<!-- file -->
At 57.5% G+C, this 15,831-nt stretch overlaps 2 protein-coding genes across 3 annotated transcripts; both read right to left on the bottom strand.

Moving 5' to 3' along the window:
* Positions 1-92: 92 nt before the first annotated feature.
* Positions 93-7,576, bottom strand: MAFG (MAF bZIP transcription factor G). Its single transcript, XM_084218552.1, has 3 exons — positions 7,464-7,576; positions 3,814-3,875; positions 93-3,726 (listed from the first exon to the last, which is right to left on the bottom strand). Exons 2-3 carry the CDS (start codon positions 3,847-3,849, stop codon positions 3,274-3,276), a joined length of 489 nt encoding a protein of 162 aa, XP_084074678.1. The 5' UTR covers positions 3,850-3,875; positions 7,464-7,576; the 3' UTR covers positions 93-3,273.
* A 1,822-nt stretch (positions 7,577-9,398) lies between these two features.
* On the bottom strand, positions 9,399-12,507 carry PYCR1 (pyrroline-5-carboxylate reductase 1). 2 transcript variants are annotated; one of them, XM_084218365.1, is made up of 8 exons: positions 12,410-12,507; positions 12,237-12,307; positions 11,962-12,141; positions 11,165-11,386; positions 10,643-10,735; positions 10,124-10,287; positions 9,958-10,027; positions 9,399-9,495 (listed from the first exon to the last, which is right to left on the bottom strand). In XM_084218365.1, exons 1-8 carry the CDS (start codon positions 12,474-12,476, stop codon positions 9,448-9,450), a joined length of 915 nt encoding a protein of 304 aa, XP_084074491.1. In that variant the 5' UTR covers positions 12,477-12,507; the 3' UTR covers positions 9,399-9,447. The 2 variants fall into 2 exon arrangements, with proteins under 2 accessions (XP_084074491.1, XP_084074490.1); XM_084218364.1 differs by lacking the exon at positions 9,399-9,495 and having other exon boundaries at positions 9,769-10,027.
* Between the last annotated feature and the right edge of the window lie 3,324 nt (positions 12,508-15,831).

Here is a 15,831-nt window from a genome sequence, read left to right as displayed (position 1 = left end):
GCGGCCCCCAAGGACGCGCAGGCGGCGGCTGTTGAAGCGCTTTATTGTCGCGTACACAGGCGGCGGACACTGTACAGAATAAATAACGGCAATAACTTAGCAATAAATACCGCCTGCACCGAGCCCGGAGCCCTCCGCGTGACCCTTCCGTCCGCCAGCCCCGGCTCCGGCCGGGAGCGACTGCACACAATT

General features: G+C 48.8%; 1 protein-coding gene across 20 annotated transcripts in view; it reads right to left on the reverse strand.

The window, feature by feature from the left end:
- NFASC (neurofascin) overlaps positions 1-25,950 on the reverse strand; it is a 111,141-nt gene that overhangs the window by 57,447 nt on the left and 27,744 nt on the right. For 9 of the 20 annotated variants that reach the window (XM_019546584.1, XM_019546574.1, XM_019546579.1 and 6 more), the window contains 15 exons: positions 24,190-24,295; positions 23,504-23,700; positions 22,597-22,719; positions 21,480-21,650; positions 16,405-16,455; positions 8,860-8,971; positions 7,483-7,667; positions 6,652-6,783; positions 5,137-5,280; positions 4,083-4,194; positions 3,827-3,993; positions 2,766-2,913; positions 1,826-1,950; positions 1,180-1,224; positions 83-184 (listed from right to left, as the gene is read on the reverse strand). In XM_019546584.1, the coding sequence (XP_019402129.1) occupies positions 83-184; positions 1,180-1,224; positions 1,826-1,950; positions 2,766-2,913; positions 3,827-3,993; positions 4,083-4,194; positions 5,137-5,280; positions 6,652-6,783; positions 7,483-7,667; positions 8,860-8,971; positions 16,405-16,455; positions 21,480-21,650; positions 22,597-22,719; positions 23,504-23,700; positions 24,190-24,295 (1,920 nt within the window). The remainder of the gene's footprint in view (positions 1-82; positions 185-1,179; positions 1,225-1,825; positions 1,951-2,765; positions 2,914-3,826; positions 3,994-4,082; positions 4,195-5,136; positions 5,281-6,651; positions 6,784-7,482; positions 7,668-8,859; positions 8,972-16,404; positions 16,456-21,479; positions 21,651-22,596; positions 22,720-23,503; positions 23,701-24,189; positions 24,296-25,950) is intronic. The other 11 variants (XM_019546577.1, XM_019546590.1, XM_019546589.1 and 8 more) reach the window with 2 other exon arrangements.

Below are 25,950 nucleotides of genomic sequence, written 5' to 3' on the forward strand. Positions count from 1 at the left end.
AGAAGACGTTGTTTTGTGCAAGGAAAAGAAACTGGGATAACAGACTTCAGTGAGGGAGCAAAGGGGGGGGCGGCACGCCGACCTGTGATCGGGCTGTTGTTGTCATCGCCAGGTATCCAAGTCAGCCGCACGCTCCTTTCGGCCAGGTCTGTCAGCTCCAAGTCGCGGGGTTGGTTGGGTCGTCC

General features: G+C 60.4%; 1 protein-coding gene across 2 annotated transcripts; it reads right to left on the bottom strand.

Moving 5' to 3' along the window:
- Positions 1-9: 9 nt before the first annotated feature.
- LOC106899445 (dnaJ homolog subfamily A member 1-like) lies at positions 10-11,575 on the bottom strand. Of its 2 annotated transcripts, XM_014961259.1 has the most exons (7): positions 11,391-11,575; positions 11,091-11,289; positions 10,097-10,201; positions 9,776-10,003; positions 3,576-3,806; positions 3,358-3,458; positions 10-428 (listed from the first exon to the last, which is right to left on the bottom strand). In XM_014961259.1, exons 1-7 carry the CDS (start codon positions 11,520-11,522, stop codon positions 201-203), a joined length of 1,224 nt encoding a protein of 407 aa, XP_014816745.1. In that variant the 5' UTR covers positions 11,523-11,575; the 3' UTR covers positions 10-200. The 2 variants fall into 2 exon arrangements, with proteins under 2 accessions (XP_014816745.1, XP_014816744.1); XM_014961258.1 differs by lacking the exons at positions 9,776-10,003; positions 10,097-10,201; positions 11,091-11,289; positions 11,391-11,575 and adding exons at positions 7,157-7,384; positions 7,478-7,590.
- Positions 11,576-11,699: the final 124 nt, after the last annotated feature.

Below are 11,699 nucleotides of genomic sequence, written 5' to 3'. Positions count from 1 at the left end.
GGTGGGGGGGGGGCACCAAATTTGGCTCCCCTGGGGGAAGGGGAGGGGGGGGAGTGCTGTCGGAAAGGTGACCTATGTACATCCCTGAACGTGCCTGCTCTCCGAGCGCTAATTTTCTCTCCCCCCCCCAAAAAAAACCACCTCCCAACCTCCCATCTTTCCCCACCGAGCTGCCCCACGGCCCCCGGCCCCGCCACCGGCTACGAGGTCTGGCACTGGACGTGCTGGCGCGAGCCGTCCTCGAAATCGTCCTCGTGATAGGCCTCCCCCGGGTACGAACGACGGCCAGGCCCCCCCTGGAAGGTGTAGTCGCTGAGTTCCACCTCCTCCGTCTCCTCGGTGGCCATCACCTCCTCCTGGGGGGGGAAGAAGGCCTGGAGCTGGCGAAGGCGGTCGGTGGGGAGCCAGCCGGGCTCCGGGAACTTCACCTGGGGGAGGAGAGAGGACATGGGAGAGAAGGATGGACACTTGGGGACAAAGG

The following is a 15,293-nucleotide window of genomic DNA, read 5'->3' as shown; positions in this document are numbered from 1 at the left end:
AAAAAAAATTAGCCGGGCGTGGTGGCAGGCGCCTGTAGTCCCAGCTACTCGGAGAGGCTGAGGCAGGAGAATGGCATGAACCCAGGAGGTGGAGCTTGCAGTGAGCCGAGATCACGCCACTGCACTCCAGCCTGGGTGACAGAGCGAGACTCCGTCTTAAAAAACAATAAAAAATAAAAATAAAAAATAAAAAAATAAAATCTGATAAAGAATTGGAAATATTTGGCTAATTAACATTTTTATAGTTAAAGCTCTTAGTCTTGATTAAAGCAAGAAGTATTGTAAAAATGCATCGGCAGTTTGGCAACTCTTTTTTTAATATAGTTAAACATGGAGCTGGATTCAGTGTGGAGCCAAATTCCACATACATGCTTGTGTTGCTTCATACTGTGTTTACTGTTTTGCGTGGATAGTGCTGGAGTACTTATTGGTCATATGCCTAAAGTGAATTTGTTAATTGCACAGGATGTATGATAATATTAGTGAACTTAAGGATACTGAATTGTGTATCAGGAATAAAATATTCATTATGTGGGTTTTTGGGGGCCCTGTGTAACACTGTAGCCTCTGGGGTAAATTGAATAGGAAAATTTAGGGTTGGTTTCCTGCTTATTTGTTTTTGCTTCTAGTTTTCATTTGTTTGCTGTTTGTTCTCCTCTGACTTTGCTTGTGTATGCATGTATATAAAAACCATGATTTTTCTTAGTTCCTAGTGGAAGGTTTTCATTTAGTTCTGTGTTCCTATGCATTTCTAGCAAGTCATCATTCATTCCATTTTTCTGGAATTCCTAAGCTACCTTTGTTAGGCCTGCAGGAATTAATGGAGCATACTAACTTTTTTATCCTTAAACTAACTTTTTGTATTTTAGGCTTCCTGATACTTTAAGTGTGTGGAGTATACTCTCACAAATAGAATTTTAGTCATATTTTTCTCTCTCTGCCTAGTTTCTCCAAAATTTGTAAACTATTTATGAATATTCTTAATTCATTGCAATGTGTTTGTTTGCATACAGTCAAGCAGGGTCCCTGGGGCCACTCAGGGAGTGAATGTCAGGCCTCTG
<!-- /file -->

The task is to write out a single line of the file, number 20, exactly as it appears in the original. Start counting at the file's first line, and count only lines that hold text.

Below are 11,699 nucleotides of genomic sequence, written 5' to 3'. Positions count from 1 at the left end.